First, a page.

It doesn’t have to be a chapter book.
Are you intimidated by reading a whole chapter book? Books like The Book with No Pictures are a lot of fun to read together. You don’t have to read large books to enjoy reading with older kids. When you are reading aloud with an older child, the focus is the quality time, not the story.
Do you read aloud with your older child? What series are you reading right now?
We love our local library. In fact, I wrote a whole post discussing why you should love your library. As I was visiting my local library this week I realized there are many things the library offers beyond books. I am going to share 10 library resources you may be missing so that you can make the most of your local library.
Do you have internet access at home? Sometimes it goes down or home is too loud. Most libraries will let you have an hour of computer time on the internet. This is a great option if you don’t have a laptop and need time away from home to work.
Some libraries have printers and copiers. For a small fee you can print items in black and white or color. This is a great resource if you need to have something printed in a bind or if you are already on the road and don’t have time to run home. My printer is currently broken and I printed the kid’s reading logs. For a dollar I was able to have both of their reading logs in color.
Not all libraries will have free wi-fi but many do. This is a great place to escape to if you need to get work done on your laptop without children or family getting in the way. My library even has comfy chairs you can curl up in and work as long as you need to.
4) Tutoring Space
This will look different for every library. One of my local libraries has little rooms you can use for tutoring. While another has tables set up where you can work with a tutor on subjects. The tutors are not provided by the library but the space is there for public use.
5) Discounted Books
Many times the library will sell books that they can not keep on the shelf any longer. The reasons differ but all of the money goes back in to programs the library provides to the community. You could find some great deals on books that would normally cost you a lot more.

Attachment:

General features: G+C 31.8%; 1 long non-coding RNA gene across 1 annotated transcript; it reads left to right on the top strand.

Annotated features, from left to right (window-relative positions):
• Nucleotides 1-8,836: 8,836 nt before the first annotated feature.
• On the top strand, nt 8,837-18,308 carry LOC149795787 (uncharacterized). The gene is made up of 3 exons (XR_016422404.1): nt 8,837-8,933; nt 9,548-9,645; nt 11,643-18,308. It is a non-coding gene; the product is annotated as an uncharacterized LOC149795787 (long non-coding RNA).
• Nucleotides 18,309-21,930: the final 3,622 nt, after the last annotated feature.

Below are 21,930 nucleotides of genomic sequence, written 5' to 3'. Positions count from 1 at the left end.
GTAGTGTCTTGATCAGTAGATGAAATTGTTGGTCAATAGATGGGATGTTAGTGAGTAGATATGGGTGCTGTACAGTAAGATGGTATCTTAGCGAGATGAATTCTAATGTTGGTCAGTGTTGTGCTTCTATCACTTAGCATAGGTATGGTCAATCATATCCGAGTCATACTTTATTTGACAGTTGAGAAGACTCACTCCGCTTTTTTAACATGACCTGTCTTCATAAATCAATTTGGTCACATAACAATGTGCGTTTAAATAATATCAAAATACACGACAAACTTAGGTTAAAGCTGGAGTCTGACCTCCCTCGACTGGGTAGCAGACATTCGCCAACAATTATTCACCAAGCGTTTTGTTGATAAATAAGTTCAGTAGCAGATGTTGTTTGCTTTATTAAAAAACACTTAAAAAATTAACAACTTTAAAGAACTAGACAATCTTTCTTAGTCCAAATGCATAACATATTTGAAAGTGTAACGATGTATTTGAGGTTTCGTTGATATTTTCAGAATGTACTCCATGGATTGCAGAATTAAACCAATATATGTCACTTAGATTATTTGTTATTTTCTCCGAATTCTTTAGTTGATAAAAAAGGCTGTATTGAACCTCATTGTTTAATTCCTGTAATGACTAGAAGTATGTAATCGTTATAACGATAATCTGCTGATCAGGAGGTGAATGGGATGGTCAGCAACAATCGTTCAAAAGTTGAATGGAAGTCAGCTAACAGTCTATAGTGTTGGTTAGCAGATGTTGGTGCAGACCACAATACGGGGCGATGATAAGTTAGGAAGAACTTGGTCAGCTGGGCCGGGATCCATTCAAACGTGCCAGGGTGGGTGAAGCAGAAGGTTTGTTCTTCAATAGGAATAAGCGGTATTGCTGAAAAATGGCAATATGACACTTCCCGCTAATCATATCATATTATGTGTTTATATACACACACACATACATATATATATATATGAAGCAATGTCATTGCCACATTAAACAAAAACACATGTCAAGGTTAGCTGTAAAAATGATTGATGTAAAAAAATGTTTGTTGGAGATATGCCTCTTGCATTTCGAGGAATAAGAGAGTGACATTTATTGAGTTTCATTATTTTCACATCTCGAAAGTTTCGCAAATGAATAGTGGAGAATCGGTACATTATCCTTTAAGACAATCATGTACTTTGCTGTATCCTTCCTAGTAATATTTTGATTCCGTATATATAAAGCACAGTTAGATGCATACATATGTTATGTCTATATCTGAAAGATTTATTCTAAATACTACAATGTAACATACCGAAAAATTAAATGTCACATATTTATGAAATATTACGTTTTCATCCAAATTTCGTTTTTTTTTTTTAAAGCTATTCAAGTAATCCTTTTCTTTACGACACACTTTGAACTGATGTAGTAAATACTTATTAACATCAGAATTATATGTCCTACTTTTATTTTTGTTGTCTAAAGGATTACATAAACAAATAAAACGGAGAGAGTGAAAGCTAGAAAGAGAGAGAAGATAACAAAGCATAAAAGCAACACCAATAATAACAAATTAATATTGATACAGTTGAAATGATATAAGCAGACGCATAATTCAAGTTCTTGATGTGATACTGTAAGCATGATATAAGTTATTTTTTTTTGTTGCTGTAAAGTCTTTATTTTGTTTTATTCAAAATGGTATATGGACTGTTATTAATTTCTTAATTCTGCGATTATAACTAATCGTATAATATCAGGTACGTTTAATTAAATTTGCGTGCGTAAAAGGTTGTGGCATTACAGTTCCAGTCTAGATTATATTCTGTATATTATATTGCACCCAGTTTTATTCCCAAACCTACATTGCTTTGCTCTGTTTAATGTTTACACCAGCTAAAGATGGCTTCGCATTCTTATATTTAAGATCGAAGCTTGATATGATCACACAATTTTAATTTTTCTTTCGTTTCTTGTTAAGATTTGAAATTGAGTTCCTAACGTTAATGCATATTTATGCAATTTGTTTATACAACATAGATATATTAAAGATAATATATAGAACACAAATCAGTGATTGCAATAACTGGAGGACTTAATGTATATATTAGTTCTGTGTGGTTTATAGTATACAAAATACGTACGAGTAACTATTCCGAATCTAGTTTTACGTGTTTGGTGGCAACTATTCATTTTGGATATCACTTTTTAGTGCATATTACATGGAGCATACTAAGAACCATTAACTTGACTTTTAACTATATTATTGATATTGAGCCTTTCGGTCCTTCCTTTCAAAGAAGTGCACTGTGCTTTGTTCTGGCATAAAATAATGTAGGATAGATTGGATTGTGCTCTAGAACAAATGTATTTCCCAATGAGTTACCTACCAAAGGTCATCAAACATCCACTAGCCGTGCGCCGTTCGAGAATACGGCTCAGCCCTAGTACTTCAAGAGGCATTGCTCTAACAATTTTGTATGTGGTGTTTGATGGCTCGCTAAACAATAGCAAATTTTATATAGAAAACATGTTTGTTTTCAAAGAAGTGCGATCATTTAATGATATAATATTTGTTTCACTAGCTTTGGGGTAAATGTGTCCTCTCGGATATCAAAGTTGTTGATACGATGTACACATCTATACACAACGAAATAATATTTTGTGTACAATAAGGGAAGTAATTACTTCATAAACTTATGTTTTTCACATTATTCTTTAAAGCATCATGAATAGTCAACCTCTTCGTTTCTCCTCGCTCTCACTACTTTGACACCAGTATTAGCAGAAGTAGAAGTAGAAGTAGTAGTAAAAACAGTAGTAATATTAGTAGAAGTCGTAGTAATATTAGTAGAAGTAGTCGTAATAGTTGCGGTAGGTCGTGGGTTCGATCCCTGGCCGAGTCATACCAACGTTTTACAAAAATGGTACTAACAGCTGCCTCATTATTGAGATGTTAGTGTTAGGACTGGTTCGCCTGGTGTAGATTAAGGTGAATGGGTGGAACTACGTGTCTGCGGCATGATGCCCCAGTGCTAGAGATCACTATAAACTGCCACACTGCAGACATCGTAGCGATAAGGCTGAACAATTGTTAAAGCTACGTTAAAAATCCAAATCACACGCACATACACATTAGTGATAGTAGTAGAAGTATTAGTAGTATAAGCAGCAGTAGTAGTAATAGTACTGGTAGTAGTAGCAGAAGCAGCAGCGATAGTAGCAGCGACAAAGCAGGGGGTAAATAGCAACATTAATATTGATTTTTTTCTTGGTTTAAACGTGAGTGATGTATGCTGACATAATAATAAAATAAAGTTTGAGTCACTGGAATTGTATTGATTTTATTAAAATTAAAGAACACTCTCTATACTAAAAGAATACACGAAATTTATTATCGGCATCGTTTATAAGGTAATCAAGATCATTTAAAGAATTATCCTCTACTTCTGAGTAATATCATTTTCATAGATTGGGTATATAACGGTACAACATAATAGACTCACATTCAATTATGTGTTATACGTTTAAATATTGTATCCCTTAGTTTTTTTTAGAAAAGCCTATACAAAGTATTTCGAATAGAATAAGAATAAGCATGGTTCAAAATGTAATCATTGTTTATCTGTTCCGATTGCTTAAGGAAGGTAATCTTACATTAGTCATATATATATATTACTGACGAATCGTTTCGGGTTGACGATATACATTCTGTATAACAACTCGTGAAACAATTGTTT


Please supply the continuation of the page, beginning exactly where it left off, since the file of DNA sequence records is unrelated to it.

6) Community events
My local library does many events for the local community. In fact, this summer they have programs running for preschoolers, elementary aged children, and teens. The programs will look different based on the library but it’s worth asking about what programs your family may enjoy.
7) DVD Rental
Are you about to binge watch an old movie series? Before you buy it or rent it from a pricier option, check your local library. Many libraries carry a diverse collection of popular movies.
Both of my local libraries have programs like Hooked on Phonics on the shelves. If there is a curriculum like that that you are hoping to use check to see if your library has it or can request it from another library.
9) Digital Content
Not all libraries will offer this but my library has quite a large selection of digital content. Things like ebooks, movies, and music are offered at my library. Ask your librarian what is offered at your local library. You might be surprised.
10) Classes and Story Times
Some libraries will offer free classes to the public. There are also countless story times and after school activities that are sometimes planned at the library. I will never forget watching our librarian who happens to be an actor read The Book With No Pictures. I wish I would have had a video camera because it was hilarious!
What resources do you use at your local library? I would love to know if there is one I am missing out on.
Looking for more?